5 Tips for doing your first puzzles

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5 Tips for doing your first puzzles

5 Tips for doing your first puzzles

Mayo 5, 2020
Autor: Jimena G.

In recent years we have seen how the puzzle hobby is growing little by little, but since the social distancing began ... it has exploded. Puzzles are a great way to pass time and they also have multiple benefits for our health.

We have received many emails and messages from people who have started recently, asking us for tips or advice for doing puzzles. So, we have prepared the 5 Tips for doing your first puzzles.


Before starting, you first have to prepare the surface where you are going to do the puzzle. Whether it is a table, a cardboard or a wooden board. It is especially important that it has a flat background, by this I mean that it has a single color - without pictures, flowers or drawings that distract us.

It is also recommended that if the puzzle is light, use a dark background and vice versa, if the puzzle is dark ... that the background is light. For this you can use cardboard, foamy, a tablecloth, and everything you can think of.


When opening the bag, the next step is to spread the pieces out well and turn them all over. Thus, we can see all the colors and striking pieces. By turning it over we also make sure that there are no pieces left over others and that we can see them all.

We can take advantage of this moment to sort the edge pieces.

You can also choose if you do it on your table and if you do not have enough space you can do it on cardboard, trays or boards.


We continue with the edges, mounting this helps you see the size of the puzzle and locate spatially. We recommend making a long row with all the pieces with the edge side up or down. So, place them all in one direction and it is easier to make the pairs until you form the four rows of the edges and you notice which side they are and you put them together.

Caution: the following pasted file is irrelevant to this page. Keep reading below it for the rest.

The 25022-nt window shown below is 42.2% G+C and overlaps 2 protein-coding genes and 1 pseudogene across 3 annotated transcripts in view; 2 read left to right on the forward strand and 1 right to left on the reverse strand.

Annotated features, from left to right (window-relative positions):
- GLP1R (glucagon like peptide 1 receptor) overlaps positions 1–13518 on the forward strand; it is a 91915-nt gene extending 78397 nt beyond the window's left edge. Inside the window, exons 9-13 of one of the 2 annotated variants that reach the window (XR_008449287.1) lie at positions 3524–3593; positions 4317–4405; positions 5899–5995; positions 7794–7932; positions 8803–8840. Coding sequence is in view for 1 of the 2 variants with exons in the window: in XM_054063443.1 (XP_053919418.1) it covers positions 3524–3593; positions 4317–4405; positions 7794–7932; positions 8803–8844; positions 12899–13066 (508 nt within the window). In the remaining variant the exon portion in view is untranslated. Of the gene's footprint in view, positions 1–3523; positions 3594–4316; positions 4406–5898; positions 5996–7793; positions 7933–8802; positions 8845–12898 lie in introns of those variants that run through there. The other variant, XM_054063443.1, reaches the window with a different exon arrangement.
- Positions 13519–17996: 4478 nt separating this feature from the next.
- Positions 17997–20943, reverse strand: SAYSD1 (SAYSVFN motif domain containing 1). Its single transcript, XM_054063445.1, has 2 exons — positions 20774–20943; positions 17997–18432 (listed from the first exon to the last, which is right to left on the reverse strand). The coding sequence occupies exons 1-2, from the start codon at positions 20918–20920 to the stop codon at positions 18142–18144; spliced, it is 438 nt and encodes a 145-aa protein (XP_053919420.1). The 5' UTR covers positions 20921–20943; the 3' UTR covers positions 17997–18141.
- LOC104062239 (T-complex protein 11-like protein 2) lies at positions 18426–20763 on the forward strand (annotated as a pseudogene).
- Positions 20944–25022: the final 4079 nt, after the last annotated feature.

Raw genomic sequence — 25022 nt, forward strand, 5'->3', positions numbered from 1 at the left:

There are puzzles whose edges are very similar (because they are of the same color or the shape of the pieces), if this happens to you and you get stuck ... it is better to leave them aside and save them for last.

There are people who recommend not starting with the edges, and we even do it many times. Why? This depends on the type of image you are doing and on the brand of the puzzle. But this also depends on the experience you have, your spatial location and how many times you have done it. But this is an advanced tip, which we will cover in another article.


The pieces are all turned upwards, now you have to look at them and define how you are going to sort them. This depends on what type of image you have and how you want to do the puzzle. Initially it is best to choose a very striking thing or area and do it and then continue with another, as if it were mini-puzzles.

For example, if you have a landscape with sky and a city or sea ... you can start with the skyline, and thus you divide the puzzle into two areas. Another example, you have several brightly colored objects or areas of the drawing that you identify, choose the largest, you separate the pieces and assemble it and then continue with another area. When you are starting it is easier to do one thing at a time.

Think that if you have a puzzle of 500 or 1000 pieces and you make the edge, you already subtract a few pieces from this total. Then you divide the puzzle or make a large object out of it ... You subtract many more. And so on. Every time you do a part, you are one step closer to finishing it.